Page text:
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More couples are opting for loved ones to officiate their special day

Couples have the freedom to customise their special day from accessories like table decorations and wedding umbrellas to colour schemes and menu choices, however one researcher has noticed a growing trend in wedding customisation that increases the personalisation of the special day.

Percentages are rising in the number of couples wanting their loved ones to be the officiants of their wedding, with a large number of couples asking them to be ordained.

This allows couples the freedom to fully customise their wedding, choosing what religious elements they want included in their day, and inevitably receiving a much more sentimental ceremony speech.

Becoming ordained in the UK means you are able to perform wedding ceremonies and baptisms in England, Wales and Scotland.

Several websites saw an increase in the number of weddings performed by loved ones. This included wedding planner website which noted that 40 percent of the weddings planned on their site had a friend or family member as their officiant in 2015, compared to 29 percent in 2009.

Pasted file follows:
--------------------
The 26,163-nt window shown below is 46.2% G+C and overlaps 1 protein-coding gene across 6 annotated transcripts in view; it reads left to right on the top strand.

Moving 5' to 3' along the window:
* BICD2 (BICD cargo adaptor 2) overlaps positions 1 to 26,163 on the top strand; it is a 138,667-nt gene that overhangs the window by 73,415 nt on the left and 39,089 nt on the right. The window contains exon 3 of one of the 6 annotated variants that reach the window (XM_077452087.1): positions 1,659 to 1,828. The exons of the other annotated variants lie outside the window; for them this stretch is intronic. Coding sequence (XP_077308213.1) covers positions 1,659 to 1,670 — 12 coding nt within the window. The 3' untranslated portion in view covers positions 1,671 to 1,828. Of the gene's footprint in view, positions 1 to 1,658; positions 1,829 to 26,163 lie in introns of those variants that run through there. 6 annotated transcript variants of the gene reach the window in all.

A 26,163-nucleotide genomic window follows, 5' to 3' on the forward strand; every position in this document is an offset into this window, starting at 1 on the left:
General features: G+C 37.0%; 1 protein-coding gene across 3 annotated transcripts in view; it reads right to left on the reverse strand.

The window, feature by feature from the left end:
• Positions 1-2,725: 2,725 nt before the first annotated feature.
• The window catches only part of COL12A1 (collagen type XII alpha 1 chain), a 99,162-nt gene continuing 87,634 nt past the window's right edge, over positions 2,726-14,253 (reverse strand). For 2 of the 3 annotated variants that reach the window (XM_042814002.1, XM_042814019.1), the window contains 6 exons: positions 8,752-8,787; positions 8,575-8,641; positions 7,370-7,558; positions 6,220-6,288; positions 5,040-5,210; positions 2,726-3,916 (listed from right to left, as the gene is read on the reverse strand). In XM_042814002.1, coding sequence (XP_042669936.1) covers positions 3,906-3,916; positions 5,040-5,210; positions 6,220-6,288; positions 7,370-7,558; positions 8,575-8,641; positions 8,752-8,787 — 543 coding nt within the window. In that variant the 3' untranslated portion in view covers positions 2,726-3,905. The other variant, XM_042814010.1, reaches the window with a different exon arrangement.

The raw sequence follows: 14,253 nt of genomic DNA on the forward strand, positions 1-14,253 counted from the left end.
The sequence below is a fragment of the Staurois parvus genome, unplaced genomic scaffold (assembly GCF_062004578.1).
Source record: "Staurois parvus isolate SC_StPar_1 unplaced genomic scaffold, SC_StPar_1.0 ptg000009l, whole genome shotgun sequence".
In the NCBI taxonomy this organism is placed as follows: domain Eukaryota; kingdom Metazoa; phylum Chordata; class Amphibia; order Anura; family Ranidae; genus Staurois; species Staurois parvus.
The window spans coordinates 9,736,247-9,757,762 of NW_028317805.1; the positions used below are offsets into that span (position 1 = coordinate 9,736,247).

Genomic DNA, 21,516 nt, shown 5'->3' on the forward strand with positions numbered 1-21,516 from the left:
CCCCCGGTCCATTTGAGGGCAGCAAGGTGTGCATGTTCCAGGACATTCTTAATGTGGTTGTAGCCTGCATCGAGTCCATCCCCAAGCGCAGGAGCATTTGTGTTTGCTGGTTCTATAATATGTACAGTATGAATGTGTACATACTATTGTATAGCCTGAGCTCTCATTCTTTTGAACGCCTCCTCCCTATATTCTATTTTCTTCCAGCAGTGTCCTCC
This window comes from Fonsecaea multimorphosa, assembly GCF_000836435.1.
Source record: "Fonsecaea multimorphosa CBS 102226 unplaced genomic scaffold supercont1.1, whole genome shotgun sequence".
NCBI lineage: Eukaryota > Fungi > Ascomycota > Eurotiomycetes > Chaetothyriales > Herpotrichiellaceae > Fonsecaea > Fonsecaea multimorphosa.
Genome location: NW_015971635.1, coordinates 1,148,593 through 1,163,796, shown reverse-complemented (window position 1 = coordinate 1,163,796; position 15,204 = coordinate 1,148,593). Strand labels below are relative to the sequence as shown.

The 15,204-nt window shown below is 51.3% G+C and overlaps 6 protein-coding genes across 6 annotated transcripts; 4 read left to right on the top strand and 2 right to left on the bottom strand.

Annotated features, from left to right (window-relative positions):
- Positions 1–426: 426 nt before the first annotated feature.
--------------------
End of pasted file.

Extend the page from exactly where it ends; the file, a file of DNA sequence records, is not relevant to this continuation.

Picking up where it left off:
The study conducted by American researcher Dusty Hoesly who is a doctoral candidate of religious studies at the University of California, Santa Barbara. Hoesly gave an online survey to nearly 1,600 newly appointed ministers, as well as conducting 93 in-depth interviews with the ministers and couples who used the ULC service. He found that 32 percent of newly appointed ministers joined ULC in order to officiate a wedding.

He also found that couples opted to keep traditions of walking down the aisle and the exchanging of vows and rings, but many of the weddings lacked any other religious conventions, with 71 percent of couples married by ULC ministers deciding not to include any religious or spiritual readings as part of the ceremony. If you’re not overly religious or find it difficult to find a minister who understands your beliefs this may be a great option for you; a lot of same-sex couples opt for officiants as it can be very difficult to find a religious minister who respects their decision.

We could soon see this trend expanding to the UK with the clear benefits this option provides couples for their special day.

Image Credit: Petar Milošević, Available under Creative Commons.